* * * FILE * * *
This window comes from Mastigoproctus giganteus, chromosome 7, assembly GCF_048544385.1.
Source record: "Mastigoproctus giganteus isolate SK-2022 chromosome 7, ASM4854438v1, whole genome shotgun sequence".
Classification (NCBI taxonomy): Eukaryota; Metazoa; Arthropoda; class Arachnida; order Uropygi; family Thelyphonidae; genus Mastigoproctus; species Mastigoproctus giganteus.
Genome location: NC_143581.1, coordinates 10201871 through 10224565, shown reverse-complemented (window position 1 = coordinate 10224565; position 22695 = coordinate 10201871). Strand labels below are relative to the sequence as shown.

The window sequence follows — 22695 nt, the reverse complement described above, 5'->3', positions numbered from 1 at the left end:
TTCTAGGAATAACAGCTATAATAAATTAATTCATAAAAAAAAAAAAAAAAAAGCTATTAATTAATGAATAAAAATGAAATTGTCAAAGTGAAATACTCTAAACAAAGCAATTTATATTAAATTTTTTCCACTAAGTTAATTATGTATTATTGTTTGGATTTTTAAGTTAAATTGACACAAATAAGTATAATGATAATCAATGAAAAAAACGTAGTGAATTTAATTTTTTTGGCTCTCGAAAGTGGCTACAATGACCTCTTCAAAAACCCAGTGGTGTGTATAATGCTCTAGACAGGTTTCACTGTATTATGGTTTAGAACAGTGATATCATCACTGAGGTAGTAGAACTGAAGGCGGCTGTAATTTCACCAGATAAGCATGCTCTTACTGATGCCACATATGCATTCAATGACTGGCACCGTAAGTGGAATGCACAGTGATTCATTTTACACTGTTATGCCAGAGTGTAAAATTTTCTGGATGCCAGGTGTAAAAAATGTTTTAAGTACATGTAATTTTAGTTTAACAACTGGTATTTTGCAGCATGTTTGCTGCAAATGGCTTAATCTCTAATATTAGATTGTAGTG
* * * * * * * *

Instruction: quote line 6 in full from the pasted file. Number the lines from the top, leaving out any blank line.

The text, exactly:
TTCTAGGAATAACAGCTATAATAAATTAATTCATAAAAAAAAAAAAAAAAAAGCTATTAATTAATGAATAAAAATGAAATTGTCAAAGTGAAATACTCTAAACAAAGCAATTTATATTAAATTTTTTCCACTAAGTTAATTATGTATTATTGTTTGGATTTTTAAGTTAAATTGACACAAATAAGTATAATGATAATCAATGAAAAAAACGTAGTGAATTTAATTTTTTTGGCTCTCGAAAGTGGCTACAATGACCTCTTCAAAAACCCAGTGGTGTGTATAATGCTCTAGACAGGTTTCACTGTATTATGGTTTAGAACAGTGATATCATCACTGAGGTAGTAGAACTGAAGGCGGCTGTAATTTCACCAGATAAGCATGCTCTTACTGATGCCACATATGCATTCAATGACTGGCACCGTAAGTGGAATGCACAGTGATTCATTTTACACTGTTATGCCAGAGTGTAAAATTTTCTGGATGCCAGGTGTAAAAAATGTTTTAAGTACATGTAATTTTAGTTTAACAACTGGTATTTTGCAGCATGTTTGCTGCAAATGGCTTAATCTCTAATATTAGATTGTAGTG